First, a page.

“I must not use these powers for the forces of evil,” Senator Chuck Schumer (D-NY) told aides after emerging from the Oval Office after a confrontational meeting with the President. He fist bumped the intern that told him to watch the movie Inception and turned to Nancy Pelosi (D-CA) as the crowds of cameras rushed past them.
“I can’t believe I just got him to take responsibility for shutting down the government.”
The ploy has been weeks in development. Ever since stumbling into a conversation among his interns about the best movies in the past few years and learning about the plot of Inception, Senator Schumer has pondered the idea of trying it on President Trump.
Hailey Harris, one of the interns, recalled the conversation that started it all.
“We segued from movies to what it meant to incept an idea in someone else, and how the key was to make it seem as if it was their idea, all along. Someone else said something like, ‘it must be way easier to incept an idea in an idiot, or a child,’ and the senator got this far off look in his eyes, like he just came up with something big.”
That something big was remarkably simple: Incept an idea in President Donald Trump. Dubbed Project Schumer-Ception from the start, the project was almost a joke, at first. But then legislative assistant Clyde Bentham got wind of it and reached out to his friend and scriptwriter Thomas Mann, who had consulted with Christopher Nolan when he was writing the movie script for Inception.
“Tommy recalled telling Mr. Nolan that it was brilliant, but also kind of far-fetched,” Bentham said. “But was shocked when Mr. Nolan produced some underground papers from the 1950s that suggested it was not only possible, but far easier than many people could imagine.”
With Mann and Bentham’s encouragement, Project Schumer-Ception gained a sudden reputability and was put on the fast track. An intellectual property attorney was even consulted to make sure everything was legal.
“I laughed,” Janice Gersham, a senior-level associate at Pierce & Wodnewski, admitted. “I laughed for awhile. But then I looked up and they were still there, stone-faced and serious and I was like ‘you’re kidding me.’”
After researching and writing a brief for five minutes and billing the Senator’s office for an hour, Ms. Gersham sent the Project manager an email that concluded that, while it depended on the end result of the venture, it probably wouldn’t be illegal to incept an idea in the President of the United States.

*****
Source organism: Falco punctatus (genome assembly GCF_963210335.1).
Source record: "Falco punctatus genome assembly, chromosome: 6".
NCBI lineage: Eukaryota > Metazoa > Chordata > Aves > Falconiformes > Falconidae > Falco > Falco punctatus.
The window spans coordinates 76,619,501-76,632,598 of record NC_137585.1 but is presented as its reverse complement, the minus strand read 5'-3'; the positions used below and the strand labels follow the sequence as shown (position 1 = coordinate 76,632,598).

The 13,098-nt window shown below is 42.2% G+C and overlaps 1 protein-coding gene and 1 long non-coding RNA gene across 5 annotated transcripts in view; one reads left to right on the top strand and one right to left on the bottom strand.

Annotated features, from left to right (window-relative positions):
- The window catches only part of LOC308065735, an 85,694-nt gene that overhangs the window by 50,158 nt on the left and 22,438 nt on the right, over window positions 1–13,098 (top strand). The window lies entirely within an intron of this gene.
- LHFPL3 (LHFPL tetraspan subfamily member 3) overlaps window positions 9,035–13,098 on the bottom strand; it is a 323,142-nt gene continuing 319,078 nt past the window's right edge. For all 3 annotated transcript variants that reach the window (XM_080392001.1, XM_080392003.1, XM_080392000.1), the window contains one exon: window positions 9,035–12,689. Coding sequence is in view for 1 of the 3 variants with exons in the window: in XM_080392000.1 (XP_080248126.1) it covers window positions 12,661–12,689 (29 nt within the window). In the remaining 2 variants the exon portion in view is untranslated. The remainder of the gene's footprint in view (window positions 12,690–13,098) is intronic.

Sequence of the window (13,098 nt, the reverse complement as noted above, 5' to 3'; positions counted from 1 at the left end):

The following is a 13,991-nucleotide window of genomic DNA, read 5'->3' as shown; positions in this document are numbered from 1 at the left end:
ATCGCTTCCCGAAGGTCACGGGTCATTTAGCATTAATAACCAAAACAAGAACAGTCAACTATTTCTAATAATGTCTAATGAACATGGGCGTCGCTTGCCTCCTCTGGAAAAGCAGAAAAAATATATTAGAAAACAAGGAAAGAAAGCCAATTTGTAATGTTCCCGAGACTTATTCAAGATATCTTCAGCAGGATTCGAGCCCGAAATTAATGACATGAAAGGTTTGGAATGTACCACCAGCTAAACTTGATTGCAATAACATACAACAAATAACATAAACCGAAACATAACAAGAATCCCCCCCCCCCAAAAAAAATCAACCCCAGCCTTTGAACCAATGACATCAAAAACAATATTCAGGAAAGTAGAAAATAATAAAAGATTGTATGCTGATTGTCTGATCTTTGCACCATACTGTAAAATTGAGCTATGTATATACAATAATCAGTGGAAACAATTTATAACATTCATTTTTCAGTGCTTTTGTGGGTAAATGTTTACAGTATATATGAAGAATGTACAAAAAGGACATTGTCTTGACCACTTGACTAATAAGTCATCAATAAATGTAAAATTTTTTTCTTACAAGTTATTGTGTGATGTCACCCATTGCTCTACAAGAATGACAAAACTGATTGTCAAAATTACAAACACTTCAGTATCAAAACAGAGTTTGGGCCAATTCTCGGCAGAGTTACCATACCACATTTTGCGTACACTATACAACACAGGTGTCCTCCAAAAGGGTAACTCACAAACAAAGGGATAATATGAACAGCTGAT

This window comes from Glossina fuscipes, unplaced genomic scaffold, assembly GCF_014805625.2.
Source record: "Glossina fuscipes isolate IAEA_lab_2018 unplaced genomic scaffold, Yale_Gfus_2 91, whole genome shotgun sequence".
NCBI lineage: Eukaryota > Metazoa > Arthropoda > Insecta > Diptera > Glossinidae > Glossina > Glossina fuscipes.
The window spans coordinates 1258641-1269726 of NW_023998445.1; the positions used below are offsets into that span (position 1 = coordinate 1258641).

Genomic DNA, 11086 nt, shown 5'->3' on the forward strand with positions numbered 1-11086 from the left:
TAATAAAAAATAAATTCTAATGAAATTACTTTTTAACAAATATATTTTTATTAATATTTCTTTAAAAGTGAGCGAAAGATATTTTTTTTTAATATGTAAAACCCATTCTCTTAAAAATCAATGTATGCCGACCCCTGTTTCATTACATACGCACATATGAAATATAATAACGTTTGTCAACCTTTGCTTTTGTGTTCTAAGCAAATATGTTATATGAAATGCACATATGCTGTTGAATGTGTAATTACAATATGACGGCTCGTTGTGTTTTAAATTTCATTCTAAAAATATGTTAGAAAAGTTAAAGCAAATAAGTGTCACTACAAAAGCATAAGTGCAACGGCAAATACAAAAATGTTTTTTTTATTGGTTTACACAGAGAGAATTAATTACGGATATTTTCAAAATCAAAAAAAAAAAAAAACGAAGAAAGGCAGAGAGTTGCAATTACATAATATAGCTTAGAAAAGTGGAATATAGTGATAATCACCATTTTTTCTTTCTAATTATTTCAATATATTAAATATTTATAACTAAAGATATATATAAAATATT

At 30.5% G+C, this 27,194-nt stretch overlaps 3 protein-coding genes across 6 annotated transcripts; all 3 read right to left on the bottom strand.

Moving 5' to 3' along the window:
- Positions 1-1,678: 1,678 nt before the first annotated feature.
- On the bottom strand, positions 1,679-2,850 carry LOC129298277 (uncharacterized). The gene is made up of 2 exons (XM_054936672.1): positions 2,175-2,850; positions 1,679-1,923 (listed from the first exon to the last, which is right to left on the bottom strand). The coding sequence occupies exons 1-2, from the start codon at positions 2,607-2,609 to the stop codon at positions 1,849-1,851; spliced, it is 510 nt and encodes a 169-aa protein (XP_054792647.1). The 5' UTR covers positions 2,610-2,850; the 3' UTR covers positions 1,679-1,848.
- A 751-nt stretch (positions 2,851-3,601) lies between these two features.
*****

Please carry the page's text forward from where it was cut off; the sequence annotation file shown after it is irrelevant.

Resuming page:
“The law just hasn’t gotten this far,” read the final line.
With the green light, Project Schumer-Ception members began training the Senator on how to incept an idea in President Trump and make it seem like it was his idea.
Bentham remembered the process: “We sat down to watch a few interviews with Mr. Trump to get an idea of what we were looking at, and a few minutes into the first one our consultant psychologist hit the pause button and said, ‘yeah, we’ve got this.’”
Training Senator Schumer what to say and how to broach the conversation was also quick and easy. Scheduling records from the office show that he was supposed to be in a closed-door meeting with staff to discuss “PSC stuff” from 2-4pm on December 2nd. However, the meeting was adjourned after 16 minutes.
Setting up a televised press conference with the President was just as easy. When Schumer’s chief of staff, Gertrude Williams, called the White House to propose a meeting between the President and the Senator, the President himself jumped on the line and said he demanded there be cameras.
That was when Senator Schumer was struck with another idea.
“With everything lining up so well, I thought, ‘you know who’d want to be a part of this? Nancy.’”
Fresh off her election as speaker of the house, Ms. Pelosi was itching for some screen time.
“I told her that all she needed to do was sound like the rational woman at the negotiating table, and she was in,” Schumer explained. “I didn’t fully disclose what we were going to do, on our side. I just said, ‘we’re going to try something.’”
With the cameras rolling in the Oval Office and the President demanding money for his border wall, Senator Schumer found a prime opportunity to pull the trigger.
“I was still a little skeptical about to whole thing, to be honest, so I initiated Project Schumer-Ception on something small, innocuous, and, frankly, kind of obvious – his tendency to make demands or threaten to throw a tantrum. In the middle of the conversation, I incepted the idea to shut down the government if he didn’t get his way. I kind of figured it would take days or even months for him adopt the idea as his own. When it did it in under three seconds, I looked at Nancy and made the sign I told her I’d make if our experiment was looking good.”
“It was hilarious, how easy it was.” Schumer admitted with a chuckle. “The hardest part of the whole ordeal was trying not to laugh.”
With Schumer-Ception an apparent success, the goal had been to get back to the office and decide how to best proceed. Senator Schumer, however, had another idea.
“It was so easy that I just knew I had to try again later in the interview. When I gave him the idea to brag about winning Indiana and North Dakota in the Senate, I was worried that I had gone too far and that it was too flippant. I broke eye contact and glanced around nervously, worried that I’d just blown it. But he took that one, too. I was so surprised that I just stared at him for a minute until he noticed and did that orange-faced smile at me.”
“I was two-for-two,” Schumer noticed. “It all seemed so easy, so when opportunity came up I figured, why not go for it all, right now?”
“It’s going to be a fun two years,” Schumer predicted with a huge grin.
When asked if he thought Vice President Pence knew what was going on, Schumer laughed.
“How could he? He wasn’t at the meeting was he?”